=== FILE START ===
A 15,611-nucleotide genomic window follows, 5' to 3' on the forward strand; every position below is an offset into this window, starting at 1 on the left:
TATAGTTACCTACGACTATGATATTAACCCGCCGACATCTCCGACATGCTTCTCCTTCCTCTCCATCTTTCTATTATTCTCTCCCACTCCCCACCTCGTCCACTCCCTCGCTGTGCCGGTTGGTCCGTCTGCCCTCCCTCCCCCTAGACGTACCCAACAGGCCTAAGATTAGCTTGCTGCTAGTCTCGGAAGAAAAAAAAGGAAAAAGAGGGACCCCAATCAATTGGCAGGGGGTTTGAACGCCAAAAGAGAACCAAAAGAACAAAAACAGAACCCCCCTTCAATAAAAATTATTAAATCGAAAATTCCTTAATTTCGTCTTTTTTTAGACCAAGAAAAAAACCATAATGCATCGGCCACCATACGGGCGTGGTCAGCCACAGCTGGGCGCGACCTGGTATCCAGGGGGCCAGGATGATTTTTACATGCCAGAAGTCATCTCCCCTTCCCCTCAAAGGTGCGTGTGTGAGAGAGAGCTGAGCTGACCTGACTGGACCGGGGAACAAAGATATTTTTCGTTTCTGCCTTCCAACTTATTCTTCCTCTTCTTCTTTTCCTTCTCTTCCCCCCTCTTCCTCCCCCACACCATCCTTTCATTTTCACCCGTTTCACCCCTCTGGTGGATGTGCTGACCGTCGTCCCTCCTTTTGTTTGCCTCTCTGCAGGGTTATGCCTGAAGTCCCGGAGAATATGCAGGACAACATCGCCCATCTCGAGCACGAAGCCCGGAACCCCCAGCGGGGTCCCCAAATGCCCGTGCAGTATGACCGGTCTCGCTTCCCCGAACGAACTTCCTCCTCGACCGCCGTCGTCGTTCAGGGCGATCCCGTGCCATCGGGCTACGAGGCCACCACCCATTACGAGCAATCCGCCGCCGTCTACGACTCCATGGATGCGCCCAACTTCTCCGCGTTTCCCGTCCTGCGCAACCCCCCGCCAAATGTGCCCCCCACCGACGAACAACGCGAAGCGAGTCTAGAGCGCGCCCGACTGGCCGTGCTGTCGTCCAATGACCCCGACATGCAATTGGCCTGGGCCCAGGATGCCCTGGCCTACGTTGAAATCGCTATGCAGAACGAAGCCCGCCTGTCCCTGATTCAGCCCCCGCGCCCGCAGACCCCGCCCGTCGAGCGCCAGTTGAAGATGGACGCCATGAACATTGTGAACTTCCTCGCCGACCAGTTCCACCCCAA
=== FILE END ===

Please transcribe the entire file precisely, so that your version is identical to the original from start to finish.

A 15,611-nucleotide genomic window follows, 5' to 3' on the forward strand; every position below is an offset into this window, starting at 1 on the left:
TATAGTTACCTACGACTATGATATTAACCCGCCGACATCTCCGACATGCTTCTCCTTCCTCTCCATCTTTCTATTATTCTCTCCCACTCCCCACCTCGTCCACTCCCTCGCTGTGCCGGTTGGTCCGTCTGCCCTCCCTCCCCCTAGACGTACCCAACAGGCCTAAGATTAGCTTGCTGCTAGTCTCGGAAGAAAAAAAAGGAAAAAGAGGGACCCCAATCAATTGGCAGGGGGTTTGAACGCCAAAAGAGAACCAAAAGAACAAAAACAGAACCCCCCTTCAATAAAAATTATTAAATCGAAAATTCCTTAATTTCGTCTTTTTTTAGACCAAGAAAAAAACCATAATGCATCGGCCACCATACGGGCGTGGTCAGCCACAGCTGGGCGCGACCTGGTATCCAGGGGGCCAGGATGATTTTTACATGCCAGAAGTCATCTCCCCTTCCCCTCAAAGGTGCGTGTGTGAGAGAGAGCTGAGCTGACCTGACTGGACCGGGGAACAAAGATATTTTTCGTTTCTGCCTTCCAACTTATTCTTCCTCTTCTTCTTTTCCTTCTCTTCCCCCCTCTTCCTCCCCCACACCATCCTTTCATTTTCACCCGTTTCACCCCTCTGGTGGATGTGCTGACCGTCGTCCCTCCTTTTGTTTGCCTCTCTGCAGGGTTATGCCTGAAGTCCCGGAGAATATGCAGGACAACATCGCCCATCTCGAGCACGAAGCCCGGAACCCCCAGCGGGGTCCCCAAATGCCCGTGCAGTATGACCGGTCTCGCTTCCCCGAACGAACTTCCTCCTCGACCGCCGTCGTCGTTCAGGGCGATCCCGTGCCATCGGGCTACGAGGCCACCACCCATTACGAGCAATCCGCCGCCGTCTACGACTCCATGGATGCGCCCAACTTCTCCGCGTTTCCCGTCCTGCGCAACCCCCCGCCAAATGTGCCCCCCACCGACGAACAACGCGAAGCGAGTCTAGAGCGCGCCCGACTGGCCGTGCTGTCGTCCAATGACCCCGACATGCAATTGGCCTGGGCCCAGGATGCCCTGGCCTACGTTGAAATCGCTATGCAGAACGAAGCCCGCCTGTCCCTGATTCAGCCCCCGCGCCCGCAGACCCCGCCCGTCGAGCGCCAGTTGAAGATGGACGCCATGAACATTGTGAACTTCCTCGCCGACCAGTTCCACCCCAA